Three appendices conclude the volume. Appendix [BCR] determines conditions that ensure that (in notations used above) for the locally finite tree \(X\) the group \(G=\operatorname{Aut}(X)\) contains \(X\)-lattices. Appendix [BT] considers criteria for the cases when for the locally finite tree \(X\) the locally compact group \(G=\operatorname{Aut}(X)\) is discrete. Appendix [PN] studies a group constructed by Peter Neumann. It is used to produce certain self-normalizing non-uniform tree lattices.

Chapter 1 provides a brief summary for basic facts about lattices in locally compact groups. Chapter 2 reviews some basic material on graphs of groups and edge-indexed graphs. Chapter 3 presents the notion of tree lattices and their basic properties. Chapter 4 shows that if \(X\) is a locally finite tree and \(\Gamma\) is a non-uniform \(X\)-lattice, then, even when \(X\) is regular of degree \(\geq 3\), \(\text{Vol}(\Gamma\backslash\backslash X)\) can take any positive real value, that \(\Gamma\setminus X\) can have any conceivable number of “cusps” (in some appropriate sense). Chapter 5 reviews the properties of hyperbolic length of tree automorphisms, and the information it carries about tree actions. Chapter 6 considers the centralizer \(Z_G(\Gamma)\), the normalizer \(N_G(\Gamma)\), and the commensurator \(C_G(\Gamma)\) of the subgroup \(\Gamma\) in the group \(G\), where \(G\) is a topological group. In particular, \(G=\operatorname{Aut}(X)\), where \(X\) is a tree. Chapter 7 considers the problem of existence of a uniform or non-uniform lattice for \(X\). The answer is given in terms of properties of the edge-indexed quotient graph \(I(G\backslash\backslash X)\). Chapter 8 considers non-uniform lattices on uniform trees and proves some special cases of Carbone’s Theorem. Chapter 9 studies specially defined parabolic trees, actions and lattices. Chapter 10 considers the lattices of Nagao type.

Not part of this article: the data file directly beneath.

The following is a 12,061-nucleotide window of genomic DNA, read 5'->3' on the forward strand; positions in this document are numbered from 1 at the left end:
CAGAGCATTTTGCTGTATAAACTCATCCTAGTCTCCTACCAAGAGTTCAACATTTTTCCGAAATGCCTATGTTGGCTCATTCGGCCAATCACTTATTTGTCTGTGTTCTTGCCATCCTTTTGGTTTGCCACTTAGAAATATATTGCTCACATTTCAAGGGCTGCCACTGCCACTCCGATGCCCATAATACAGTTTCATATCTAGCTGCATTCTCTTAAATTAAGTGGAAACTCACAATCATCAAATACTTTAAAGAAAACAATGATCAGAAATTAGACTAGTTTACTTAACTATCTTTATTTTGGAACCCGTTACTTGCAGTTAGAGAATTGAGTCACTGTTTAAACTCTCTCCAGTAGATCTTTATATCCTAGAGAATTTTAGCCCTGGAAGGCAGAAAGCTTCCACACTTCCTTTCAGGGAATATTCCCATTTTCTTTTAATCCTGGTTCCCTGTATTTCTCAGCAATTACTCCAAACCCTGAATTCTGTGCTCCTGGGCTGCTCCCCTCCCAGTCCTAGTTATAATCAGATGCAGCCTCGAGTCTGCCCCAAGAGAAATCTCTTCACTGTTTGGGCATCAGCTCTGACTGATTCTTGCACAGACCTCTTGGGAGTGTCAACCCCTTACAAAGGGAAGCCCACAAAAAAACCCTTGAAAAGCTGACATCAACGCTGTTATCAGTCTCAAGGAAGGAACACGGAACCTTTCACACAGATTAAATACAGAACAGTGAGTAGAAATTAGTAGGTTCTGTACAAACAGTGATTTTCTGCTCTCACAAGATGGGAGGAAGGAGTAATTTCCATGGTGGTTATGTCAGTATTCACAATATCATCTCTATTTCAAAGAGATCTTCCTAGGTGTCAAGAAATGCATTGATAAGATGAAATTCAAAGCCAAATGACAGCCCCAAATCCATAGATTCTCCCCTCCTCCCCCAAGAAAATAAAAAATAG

Three appendices conclude the volume. Appendix [BCR] determines conditions that ensure that (in notations used above) for the locally finite tree \(X\) the group \(G=\operatorname{Aut}(X)\) contains \(X\)-lattices. Appendix [BT] considers criteria for the cases when for the locally finite tree \(X\) the locally compact group \(G=\operatorname{Aut}(X)\) is discrete. Appendix [PN] studies a group constructed by Peter Neumann. It is used to produce certain self-normalizing non-uniform tree lattices.

Reviewer: Vahagn H. Mikaelian (Yerevan)

##### MSC:

20E08 | Groups acting on trees |

20-02 | Research exposition (monographs, survey articles) pertaining to group theory |

20E06 | Free products of groups, free products with amalgamation, Higman-Neumann-Neumann extensions, and generalizations |

20F65 | Geometric group theory |

22E40 | Discrete subgroups of Lie groups |

22D05 | General properties and structure of locally compact groups |

57M15 | Relations of low-dimensional topology with graph theory |

05C25 | Graphs and abstract algebra (groups, rings, fields, etc.) |

57M07 | Topological methods in group theory |